The Bush-Musharraf relationship, Vali Nasr says, “was sort of a Hollywood suspension of disbelief. Musharraf was a convenient person who created a myth that we subscribed to — basically that Pakistan was on the same page with us, it was an ally in the war on terror and it subscribed to our agenda for Afghanistan.”

But the longer the war in Afghanistan dragged on, the harder it was to sustain the illusion.

In October, I took the highway west from Islamabad to Peshawar, headquarters of the Pakistan Army corps responsible for the frontier with Afghanistan. Over tea and cookies, Lt. Gen. Asif Yasin Malik, the three-star who commanded the frontier (he retired this month) talked about how the Afghan war looked from his side of the border.

The official American version of the current situation in Afghanistan goes like this: By applying the counterinsurgency strategy that worked in Iraq and relying on a surge of troops and the increasingly sophisticated use of drones, the United States has been beating the insurgency into submission, while at the same time standing up an indigenous Afghan Army that could take over the mission. If only Pakistan would police its side of the border — where the bad guys find safe haven, fresh recruits and financing — we’d be on track for an exit in 2014.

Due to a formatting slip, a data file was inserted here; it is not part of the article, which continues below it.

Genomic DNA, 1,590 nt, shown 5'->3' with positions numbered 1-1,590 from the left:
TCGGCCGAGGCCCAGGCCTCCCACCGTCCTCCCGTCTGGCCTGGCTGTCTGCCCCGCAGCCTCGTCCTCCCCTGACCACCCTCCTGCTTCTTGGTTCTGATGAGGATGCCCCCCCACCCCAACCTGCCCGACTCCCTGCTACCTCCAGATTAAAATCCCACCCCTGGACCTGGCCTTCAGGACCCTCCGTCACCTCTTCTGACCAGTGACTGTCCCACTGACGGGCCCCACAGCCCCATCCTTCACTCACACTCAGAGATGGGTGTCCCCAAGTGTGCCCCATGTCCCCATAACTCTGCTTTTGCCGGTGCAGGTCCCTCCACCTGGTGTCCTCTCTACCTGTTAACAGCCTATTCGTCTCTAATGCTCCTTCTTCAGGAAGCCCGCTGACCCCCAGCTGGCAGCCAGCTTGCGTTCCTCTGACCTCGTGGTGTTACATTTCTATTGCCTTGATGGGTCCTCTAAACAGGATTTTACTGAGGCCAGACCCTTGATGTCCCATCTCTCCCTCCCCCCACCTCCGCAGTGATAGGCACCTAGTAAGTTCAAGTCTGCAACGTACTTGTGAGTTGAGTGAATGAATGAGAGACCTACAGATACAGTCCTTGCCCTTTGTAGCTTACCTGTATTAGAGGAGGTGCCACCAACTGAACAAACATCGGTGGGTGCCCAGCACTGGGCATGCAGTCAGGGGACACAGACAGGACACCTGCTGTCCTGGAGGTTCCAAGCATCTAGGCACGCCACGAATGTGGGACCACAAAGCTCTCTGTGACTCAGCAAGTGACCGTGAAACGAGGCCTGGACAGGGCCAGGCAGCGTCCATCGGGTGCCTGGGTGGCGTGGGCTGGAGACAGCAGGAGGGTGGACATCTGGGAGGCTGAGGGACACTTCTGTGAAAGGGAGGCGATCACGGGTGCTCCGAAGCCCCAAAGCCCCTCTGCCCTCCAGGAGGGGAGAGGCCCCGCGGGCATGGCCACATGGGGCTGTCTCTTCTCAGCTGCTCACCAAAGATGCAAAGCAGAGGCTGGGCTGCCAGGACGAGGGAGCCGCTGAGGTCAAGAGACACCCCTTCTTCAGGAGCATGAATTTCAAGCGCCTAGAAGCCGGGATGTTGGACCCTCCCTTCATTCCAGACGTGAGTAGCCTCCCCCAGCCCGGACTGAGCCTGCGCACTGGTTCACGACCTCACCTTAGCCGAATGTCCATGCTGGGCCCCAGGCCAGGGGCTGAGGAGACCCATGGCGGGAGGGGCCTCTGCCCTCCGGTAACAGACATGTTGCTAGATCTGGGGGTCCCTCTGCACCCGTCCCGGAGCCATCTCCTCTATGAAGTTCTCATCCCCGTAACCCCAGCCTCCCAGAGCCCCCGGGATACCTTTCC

The Pakistanis have a different narrative. First, a central government has never successfully ruled Afghanistan. Second, Karzai is an unreliable neighbor — a reputation that has not been dispelled by his recent, manic declarations of brotherhood. And third, they believe that despite substantial investment by the United States, the Afghan Army and the police are a long way from being ready to hold the country. In other words, America is preparing to leave behind an Afghanistan that looks like incipient chaos to Pakistan.

In Peshawar, General Malik talked with polite disdain about his neighbor to the west. His biggest fear — one I’m told Kayani stresses in every meeting with his American counterparts — is the capability of the Afghan National Security Forces, an army of 170,000 and another 135,000 police, responsible for preventing Afghanistan from disintegrating back into failed-state status. If the U.S. succeeds in creating such a potent fighting force, that makes Pakistanis nervous, because they see it (rightly) as potentially unfriendly and (probably wrongly) as a potential agent of Indian influence. The more likely and equally unsettling outcome, Pakistanis believe, is that the Afghan military — immature, fractious and dependent on the U.S. Treasury — will disintegrate into heavily armed tribal claques and bandit syndicates. And America, as always, will be gone when hell breaks loose.